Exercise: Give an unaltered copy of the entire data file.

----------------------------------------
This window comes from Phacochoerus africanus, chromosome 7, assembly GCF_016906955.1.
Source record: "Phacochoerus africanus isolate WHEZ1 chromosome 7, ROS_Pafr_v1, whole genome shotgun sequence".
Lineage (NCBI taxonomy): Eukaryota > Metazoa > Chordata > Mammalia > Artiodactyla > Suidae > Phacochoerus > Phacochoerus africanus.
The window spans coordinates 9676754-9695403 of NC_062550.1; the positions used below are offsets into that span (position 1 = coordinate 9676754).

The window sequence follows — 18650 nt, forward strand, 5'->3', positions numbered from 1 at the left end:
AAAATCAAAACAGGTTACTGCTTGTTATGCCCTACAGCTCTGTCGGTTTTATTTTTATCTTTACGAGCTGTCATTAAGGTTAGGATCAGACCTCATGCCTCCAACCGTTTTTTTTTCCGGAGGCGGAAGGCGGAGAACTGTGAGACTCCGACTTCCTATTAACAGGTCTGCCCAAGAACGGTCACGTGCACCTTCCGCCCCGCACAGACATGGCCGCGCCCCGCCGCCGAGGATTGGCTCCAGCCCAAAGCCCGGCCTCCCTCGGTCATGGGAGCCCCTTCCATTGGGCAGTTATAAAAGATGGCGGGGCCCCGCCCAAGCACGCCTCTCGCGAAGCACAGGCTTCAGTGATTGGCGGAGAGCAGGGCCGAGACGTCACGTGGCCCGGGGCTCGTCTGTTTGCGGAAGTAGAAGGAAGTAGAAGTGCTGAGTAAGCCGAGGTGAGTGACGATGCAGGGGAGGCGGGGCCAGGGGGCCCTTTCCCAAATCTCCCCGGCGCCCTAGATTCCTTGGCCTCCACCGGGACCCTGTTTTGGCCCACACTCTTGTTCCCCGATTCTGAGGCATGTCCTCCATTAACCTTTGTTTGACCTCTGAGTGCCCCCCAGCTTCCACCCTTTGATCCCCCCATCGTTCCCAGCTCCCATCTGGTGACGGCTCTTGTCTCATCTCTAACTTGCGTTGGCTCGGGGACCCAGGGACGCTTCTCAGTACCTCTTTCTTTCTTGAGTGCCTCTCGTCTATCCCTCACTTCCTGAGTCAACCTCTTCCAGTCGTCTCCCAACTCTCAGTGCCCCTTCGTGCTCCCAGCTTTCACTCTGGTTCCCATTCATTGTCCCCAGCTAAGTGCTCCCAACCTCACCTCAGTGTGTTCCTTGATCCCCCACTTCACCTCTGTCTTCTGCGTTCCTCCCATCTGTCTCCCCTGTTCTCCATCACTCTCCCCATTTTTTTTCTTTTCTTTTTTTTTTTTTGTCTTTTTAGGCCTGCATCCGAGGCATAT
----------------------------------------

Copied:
This window comes from Phacochoerus africanus, chromosome 7, assembly GCF_016906955.1.
Source record: "Phacochoerus africanus isolate WHEZ1 chromosome 7, ROS_Pafr_v1, whole genome shotgun sequence".
Lineage (NCBI taxonomy): Eukaryota > Metazoa > Chordata > Mammalia > Artiodactyla > Suidae > Phacochoerus > Phacochoerus africanus.
The window spans coordinates 9676754-9695403 of NC_062550.1; the positions used below are offsets into that span (position 1 = coordinate 9676754).

The window sequence follows — 18650 nt, forward strand, 5'->3', positions numbered from 1 at the left end:
AAAATCAAAACAGGTTACTGCTTGTTATGCCCTACAGCTCTGTCGGTTTTATTTTTATCTTTACGAGCTGTCATTAAGGTTAGGATCAGACCTCATGCCTCCAACCGTTTTTTTTTCCGGAGGCGGAAGGCGGAGAACTGTGAGACTCCGACTTCCTATTAACAGGTCTGCCCAAGAACGGTCACGTGCACCTTCCGCCCCGCACAGACATGGCCGCGCCCCGCCGCCGAGGATTGGCTCCAGCCCAAAGCCCGGCCTCCCTCGGTCATGGGAGCCCCTTCCATTGGGCAGTTATAAAAGATGGCGGGGCCCCGCCCAAGCACGCCTCTCGCGAAGCACAGGCTTCAGTGATTGGCGGAGAGCAGGGCCGAGACGTCACGTGGCCCGGGGCTCGTCTGTTTGCGGAAGTAGAAGGAAGTAGAAGTGCTGAGTAAGCCGAGGTGAGTGACGATGCAGGGGAGGCGGGGCCAGGGGGCCCTTTCCCAAATCTCCCCGGCGCCCTAGATTCCTTGGCCTCCACCGGGACCCTGTTTTGGCCCACACTCTTGTTCCCCGATTCTGAGGCATGTCCTCCATTAACCTTTGTTTGACCTCTGAGTGCCCCCCAGCTTCCACCCTTTGATCCCCCCATCGTTCCCAGCTCCCATCTGGTGACGGCTCTTGTCTCATCTCTAACTTGCGTTGGCTCGGGGACCCAGGGACGCTTCTCAGTACCTCTTTCTTTCTTGAGTGCCTCTCGTCTATCCCTCACTTCCTGAGTCAACCTCTTCCAGTCGTCTCCCAACTCTCAGTGCCCCTTCGTGCTCCCAGCTTTCACTCTGGTTCCCATTCATTGTCCCCAGCTAAGTGCTCCCAACCTCACCTCAGTGTGTTCCTTGATCCCCCACTTCACCTCTGTCTTCTGCGTTCCTCCCATCTGTCTCCCCTGTTCTCCATCACTCTCCCCATTTTTTTTCTTTTCTTTTTTTTTTTTTGTCTTTTTAGGCCTGCATCCGAGGCATAT